But here in Seattle, we’re a dull bunch.  Maybe it’s a coastal city thing, maybe just a city thing.  I don’t know.  Seattleites certainly aren’t shallow or image conscious, it’s not that.  Generally polite.  When I moved here in the eighties, I met East coasters who marveled at the way Seattleites drove the speed limit, and back then the speed limit was 55.   Maybe Seattle just makes people inward, like the cold, iron-gray skies that so often close in on us.

But I live here, and I love it here, my business and family are here.  I can visit Louisiana all I want, eat gumbo every day and have odd interactions with people.  But life is here, and for now I’m staying where I am.  Fortunately, I finally quit talking and started writing.  So, in my mind at least, I live wherever I want to live.

I was down recently, visiting my parents and doing a bit of pre marketing for my first novel, which is set in Louisiana.  Mom and dad are still there in the same old place, it’s such a step back in time going to see them.  I’m there, and it’s about ten at night and I’m used to going out to Starbucks about then, drinking a little coffee, seeing what’s going on.

So I drive into town, it’s one of these places that used to be an idyllic little Southern town full of churches where you couldn’t buy beer or liquor.  But now they’ve put in a bypass and you don’t even have to drive down the mostly boarded up Main Street anymore, just go around and stop in at the Mcdonalds or Burger King or Popeye’s if you’re hungry, or at the all night gas station if everything else is closed.

I get some gas and then go inside and—this isn’t Starbucks, remember– pour one of these Styrofoam cups of coffee and I’m looking around for the little packs of cream, French vanilla ideally, and there’s a man and he asks what I’m looking for and I tell him, something about this guy is just humorous, he’s a head shorter than I am, I’m not sure if his eyes crossed or what but he was looking just past my head as he was talking to me and this is what he said.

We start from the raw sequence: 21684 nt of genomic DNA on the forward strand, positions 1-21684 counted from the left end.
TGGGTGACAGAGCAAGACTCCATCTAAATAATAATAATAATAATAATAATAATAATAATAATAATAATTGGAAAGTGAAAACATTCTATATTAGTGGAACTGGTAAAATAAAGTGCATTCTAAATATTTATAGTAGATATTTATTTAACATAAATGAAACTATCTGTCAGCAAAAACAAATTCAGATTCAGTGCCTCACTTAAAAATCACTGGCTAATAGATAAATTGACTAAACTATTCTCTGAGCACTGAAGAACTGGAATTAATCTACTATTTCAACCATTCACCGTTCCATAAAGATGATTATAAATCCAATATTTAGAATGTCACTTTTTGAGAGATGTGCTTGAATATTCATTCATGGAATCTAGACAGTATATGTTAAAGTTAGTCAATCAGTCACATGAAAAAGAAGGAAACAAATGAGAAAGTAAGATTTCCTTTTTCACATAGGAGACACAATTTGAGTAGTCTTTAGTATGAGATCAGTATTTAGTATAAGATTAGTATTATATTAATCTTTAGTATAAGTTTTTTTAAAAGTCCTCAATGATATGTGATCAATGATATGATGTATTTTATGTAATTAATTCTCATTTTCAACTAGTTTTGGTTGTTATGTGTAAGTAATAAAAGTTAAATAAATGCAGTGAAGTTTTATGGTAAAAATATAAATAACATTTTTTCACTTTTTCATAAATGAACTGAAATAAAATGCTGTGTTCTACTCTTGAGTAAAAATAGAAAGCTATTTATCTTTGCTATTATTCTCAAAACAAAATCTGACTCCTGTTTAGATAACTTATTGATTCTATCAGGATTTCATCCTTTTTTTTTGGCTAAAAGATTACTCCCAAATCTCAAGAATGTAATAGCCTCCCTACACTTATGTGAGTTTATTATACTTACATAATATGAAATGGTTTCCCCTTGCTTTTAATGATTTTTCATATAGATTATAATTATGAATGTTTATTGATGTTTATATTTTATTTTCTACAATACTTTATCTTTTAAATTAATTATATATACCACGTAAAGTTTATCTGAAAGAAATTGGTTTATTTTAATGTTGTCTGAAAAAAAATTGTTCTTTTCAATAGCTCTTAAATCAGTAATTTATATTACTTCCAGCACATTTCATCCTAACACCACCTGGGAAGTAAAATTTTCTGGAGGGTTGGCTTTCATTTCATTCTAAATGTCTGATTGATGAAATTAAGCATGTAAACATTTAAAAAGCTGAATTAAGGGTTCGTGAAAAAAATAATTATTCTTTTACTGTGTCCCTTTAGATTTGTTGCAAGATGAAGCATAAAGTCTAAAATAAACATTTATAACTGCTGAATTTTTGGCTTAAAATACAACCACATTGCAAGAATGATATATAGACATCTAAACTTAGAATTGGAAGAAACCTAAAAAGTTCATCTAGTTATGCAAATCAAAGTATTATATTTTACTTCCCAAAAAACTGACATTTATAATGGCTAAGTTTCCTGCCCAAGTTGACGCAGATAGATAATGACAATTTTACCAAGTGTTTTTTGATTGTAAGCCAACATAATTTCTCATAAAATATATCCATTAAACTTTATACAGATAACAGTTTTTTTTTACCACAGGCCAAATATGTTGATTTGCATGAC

Yeah I like coffee at night too but I can’t put all that good stuff in my coffee anymore, doc said I needed to lose some weight and my blood’s too high so I got to get on the pills and he’s telling me I’ve got to eat more carrots and broccoli and crap—now don’t forget he’s looking right past me with this odd little grin as he talks—and I told him, I said doc? You got a desk in yo’ office? And he said, yeah, why?  I said, you got drawers in yo’ desk? And he said, yeah, why? And I said, you got a pistol in one o’ them drawers? Here the conversation—and yes it was a conversation, because it was simply a given that I would have similar opportunity to expound in exactly this way after his story was finished, should I choose to—here the conversation took a turn and began to move rapidly toward its ending, I could tell by the lengthening of his one sided smile.  And I said doc, you ought to keep a pistol in yo’ desk, cause if you gonna make me start eatin’ thataway you may well blow my brains out right now.

And I thought to myself, I’m gonna write that down.

 

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5 Responses to Writing helps perfect a world

  1. Mable Houston says:

    Funny how a writer can “steal” his “stuff” from such an innocent, mundane conversation as this one. This post left me wanting more. WRITE, BRIAN, WRITE–”Yes, You Can” I enjoyed reading every bit. You Go! Can’t wait to read the book.

    WARNING: Be careful when talking to a writer–You just might read about it real soon.

  2. Jody Gross says:

    I am watching and admiring you as I always have. You are the bravest man I’ve ever known and I am proud to call you my friend and husband!

  3. JoAnne Tompkins says:

    Love the thought that writing helps us organize our worlds and generates its own creative momentum . It’s so true. And wonderful description of the storytelling culture of your youth. “To speak three sentences without a simile or metaphor would have been simply uncouth.” Fantastic! I wish I’d grown up where you did. It’s clear you’re a natural born story teller. I’m excited to read your book.

  4. Charlotte Garrett Guidroz says:

    Please keep writing. Jonesboro is full of wonderful folks!

  5. Great story…I can so see that conversation happening in that little town of Jonesboro, LA, if that’s where it took place. You have a great gift…